The news tells me that “The Beast from the East” is returning to England. So although there has been no snow in this area for a fortnight, I’ve decided to go back to the photographs I took earlier in the year and find something to write about there.
The day after the last snowfall, I went for a walk in the park very early. It may have been foolish, as what little snow we had had, had turned to ice.
Continue reading “who goes there?”
So, in the last post – in vino veritas – I was whining and whingeing on about the neverending nothingness and nonoccurrences of the coronavirus lockdown and bemoaning my own lack of life and liberty (never mind the chance to pursue any happiness).
Then I ended up finding a bright sunrise at the bottom of a wineglass. And that got me thinking…
Continue reading “unseen & unseasonal”
So many people have been anxious to see the back of the year 2020 that I suppose it’s a bit of a pity that the New Year couldn’t have been celebrated more extensively. Personally, though, I’m just glad there aren’t more headlines today reporting illegal gatherings and events to greet 2021.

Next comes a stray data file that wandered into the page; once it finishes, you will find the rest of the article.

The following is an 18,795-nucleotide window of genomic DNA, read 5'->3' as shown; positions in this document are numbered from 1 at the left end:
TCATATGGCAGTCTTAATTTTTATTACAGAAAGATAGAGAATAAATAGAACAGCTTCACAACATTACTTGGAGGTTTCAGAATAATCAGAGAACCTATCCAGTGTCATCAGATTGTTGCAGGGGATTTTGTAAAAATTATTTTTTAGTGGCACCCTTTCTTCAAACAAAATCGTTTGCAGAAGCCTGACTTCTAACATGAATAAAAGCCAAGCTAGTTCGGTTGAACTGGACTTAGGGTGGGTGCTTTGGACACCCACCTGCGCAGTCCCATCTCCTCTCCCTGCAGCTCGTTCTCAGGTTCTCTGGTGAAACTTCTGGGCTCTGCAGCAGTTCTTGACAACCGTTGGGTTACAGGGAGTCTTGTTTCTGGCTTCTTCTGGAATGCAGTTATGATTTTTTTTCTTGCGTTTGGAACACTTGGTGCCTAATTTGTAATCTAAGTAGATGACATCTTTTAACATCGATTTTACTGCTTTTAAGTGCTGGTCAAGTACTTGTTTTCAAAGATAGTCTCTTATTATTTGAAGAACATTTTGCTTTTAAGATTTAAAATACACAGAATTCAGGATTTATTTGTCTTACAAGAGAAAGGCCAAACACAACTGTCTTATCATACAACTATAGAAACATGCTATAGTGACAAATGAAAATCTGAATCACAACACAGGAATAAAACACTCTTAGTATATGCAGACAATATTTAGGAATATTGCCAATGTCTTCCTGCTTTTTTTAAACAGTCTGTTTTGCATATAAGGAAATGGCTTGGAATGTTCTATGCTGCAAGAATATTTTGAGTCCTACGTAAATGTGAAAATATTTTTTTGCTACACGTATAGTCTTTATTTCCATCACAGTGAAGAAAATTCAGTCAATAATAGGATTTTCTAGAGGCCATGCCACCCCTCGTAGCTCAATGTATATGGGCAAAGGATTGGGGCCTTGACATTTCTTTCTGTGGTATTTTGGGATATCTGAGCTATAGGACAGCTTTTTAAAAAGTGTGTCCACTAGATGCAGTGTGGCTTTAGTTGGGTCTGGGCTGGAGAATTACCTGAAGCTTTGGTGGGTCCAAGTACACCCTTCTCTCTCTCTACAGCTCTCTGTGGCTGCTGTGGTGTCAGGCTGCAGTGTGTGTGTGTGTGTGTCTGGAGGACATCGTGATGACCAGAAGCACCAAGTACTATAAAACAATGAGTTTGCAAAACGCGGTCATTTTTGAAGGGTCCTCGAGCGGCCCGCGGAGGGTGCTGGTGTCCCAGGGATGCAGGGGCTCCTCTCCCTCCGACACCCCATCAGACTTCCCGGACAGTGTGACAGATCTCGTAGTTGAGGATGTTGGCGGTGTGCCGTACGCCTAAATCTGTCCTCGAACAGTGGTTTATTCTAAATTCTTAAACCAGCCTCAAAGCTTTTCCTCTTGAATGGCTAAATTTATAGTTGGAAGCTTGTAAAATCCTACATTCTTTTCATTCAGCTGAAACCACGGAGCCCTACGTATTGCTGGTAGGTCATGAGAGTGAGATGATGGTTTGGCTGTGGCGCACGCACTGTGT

But much as we have looked ahead to 2021 with optimism and anticipation, I can’t help thinking of Gatsby’s elusive green light – “the orgastic future that year by year recedes before us.”
Continue reading “of hope and happiness”
In the previous blog post, I talked about colour and about the nice bright colours of the photographs I take on my phone. Today, the photos aren’t quite so bright, which is hardly surprising as they were taken after dark with no flash.
I’ve tweaked them a little to make them clearer, though they still retain some of the rather strange brown tinge of the originals.
Continue reading “not so bright”
They say you can’t judge a book by its cover. But surely, when it’s a book you have read and loved but don’t own a copy of, when you serendipitously find one in a secondhand bookshop you can give silent thanks to Seshat, Sant Jordi, or other bookish divinities and venerable figures, and promise yourself the pleasure of revisiting beloved places and renewing acquaintance with long-lost friends?
Well, maybe. That’s certainly what I thought would happen when I found a copy of Elizabeth Goudge’s A City of Bells last weekend.
Continue reading “cruel deception”